It may stand to reason that larger breasts place a woman at greater risk of breast cancer due to, well, the very size of them. At the very least, one might assume that finding a lump would be harder if you wear a triple-D cup compared to someone who wears, say, an A cup.
But is this a medical fact or just an urban myth?
Breast Size and Body Weight in Relation to Breast Cancer
The simple truth is that there have been no large, peer-reviewed studies that support breast size as a factor in the development of breast cancer. While there has been some research suggesting a link, there have been just as many which have drawn the opposite conclusion.
With that being said, we do know that obesity plays a significant role in the development of breast cancer and that obese women typically have larger breasts than the average woman. So while this might suggest that big-breasted women are at risk, it appears that weight is more of a factor than actual breast size.
Factors in Assessing Breast Cancer Risk
Beyond weight, there are key factors you should consider when assessing your personal breast cancer risk:
Family and Personal History
Having a mother, sister, or daughter with breast cancer doubles your risk right off the bat. Moreover, the risk only increases if your first-degree relative was young. If there are more than two such relatives, your risk triples and even quadruples.
But does that mean women with no familial history of cancer are free and clear? According to the American Cancer Society, that is not the case. In fact, between 70 percent to 80 percent of women diagnosed with breast cancer have absolutely no familial connection to breast cancer.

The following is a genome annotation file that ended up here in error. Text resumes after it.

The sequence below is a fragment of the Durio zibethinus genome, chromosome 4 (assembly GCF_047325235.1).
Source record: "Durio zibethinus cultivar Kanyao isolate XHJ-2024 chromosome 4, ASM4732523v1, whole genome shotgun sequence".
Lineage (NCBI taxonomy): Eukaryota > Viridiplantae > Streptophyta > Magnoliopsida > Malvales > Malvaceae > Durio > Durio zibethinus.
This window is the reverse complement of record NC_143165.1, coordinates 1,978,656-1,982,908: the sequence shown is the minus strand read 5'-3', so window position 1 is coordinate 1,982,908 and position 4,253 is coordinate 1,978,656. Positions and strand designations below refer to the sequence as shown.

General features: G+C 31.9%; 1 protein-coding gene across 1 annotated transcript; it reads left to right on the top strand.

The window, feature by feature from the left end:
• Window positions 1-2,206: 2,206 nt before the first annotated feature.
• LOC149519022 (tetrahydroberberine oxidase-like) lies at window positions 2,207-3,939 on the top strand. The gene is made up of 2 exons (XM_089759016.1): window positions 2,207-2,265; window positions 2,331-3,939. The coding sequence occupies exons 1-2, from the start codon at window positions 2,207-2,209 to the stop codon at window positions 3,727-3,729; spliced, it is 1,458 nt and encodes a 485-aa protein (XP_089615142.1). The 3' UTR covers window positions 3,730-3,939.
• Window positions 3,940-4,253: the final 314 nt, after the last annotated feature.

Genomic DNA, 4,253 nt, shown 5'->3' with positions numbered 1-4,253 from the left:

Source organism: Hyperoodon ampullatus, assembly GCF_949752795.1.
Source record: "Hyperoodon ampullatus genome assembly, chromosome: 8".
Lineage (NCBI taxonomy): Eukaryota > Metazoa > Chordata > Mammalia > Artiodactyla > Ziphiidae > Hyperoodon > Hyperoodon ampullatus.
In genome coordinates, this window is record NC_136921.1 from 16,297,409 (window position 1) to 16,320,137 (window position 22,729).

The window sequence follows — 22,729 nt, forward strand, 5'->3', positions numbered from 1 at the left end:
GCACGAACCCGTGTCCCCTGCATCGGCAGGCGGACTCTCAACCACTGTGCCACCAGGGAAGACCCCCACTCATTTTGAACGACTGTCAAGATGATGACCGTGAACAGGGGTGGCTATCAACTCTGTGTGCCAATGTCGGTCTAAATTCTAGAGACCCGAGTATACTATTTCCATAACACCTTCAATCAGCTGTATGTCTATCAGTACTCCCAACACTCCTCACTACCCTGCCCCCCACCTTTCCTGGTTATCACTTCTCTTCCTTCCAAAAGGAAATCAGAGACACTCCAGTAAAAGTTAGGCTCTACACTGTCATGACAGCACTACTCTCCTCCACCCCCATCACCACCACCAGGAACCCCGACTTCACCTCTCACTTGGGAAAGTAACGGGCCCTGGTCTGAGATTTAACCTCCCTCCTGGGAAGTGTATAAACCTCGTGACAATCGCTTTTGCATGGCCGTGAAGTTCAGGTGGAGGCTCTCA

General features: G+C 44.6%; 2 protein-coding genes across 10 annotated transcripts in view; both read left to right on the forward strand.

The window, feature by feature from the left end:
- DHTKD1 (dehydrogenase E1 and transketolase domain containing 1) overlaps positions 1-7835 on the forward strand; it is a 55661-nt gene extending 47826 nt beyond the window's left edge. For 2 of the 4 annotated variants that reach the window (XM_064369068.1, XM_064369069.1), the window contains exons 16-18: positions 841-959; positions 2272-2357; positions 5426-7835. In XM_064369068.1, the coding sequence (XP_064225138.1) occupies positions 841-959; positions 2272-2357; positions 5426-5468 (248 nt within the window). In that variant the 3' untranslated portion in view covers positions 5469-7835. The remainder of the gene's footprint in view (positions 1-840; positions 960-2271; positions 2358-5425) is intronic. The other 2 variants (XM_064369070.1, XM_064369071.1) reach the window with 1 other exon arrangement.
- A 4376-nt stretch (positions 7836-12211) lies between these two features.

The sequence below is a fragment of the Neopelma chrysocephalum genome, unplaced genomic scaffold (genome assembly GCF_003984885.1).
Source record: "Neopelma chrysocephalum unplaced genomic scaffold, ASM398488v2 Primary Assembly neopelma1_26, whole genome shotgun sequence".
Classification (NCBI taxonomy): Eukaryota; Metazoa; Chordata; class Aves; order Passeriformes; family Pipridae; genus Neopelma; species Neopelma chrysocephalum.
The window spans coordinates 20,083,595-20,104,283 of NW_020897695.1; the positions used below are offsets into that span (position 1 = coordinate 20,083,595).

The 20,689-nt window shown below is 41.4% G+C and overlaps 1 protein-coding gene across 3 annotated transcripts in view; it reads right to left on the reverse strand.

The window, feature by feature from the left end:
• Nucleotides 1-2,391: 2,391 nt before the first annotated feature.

Women who drink alcohol increase their breast cancer risk. And the more a woman drinks, the higher the risk goes. In fact, research has shown that women who drink as little as two drink per day increase their risk by 15 percent when compared to women who consume no alcohol at all.
As an independent risk factor, alcohol is known to increase the levels of estrogen and other hormones associated with the development of breast cancer. Heavy alcohol use can also directly damage DNA in the cells of breast tissue. Damage like this can cause cells to multiply abnormally and at a heightened rate, giving rise to precancerous and cancerous tumors.
Genetic Risk Factors
Genetics may play a role in up to 10 percent of women diagnosed with breast cancer. This occurs when a mutated gene has been passed down from a parent, including the father. The most common mutations associated with breast cancer are BRCA1 and BRCA2.
If genetic esting indicates that a woman is a carrier of these mutated genes, she is at an increased risk for the development of breast cancer and will typically require more frequent monitoring than other women.
Women of Ashkenazi-Jewish heritage have between an eight and 10 percent risk of BRCA1-associated breast cancer, followed Hispanic women and Caucasian women. By contrast, African American women run a three percent risk of BRCA2-associated breast cancer.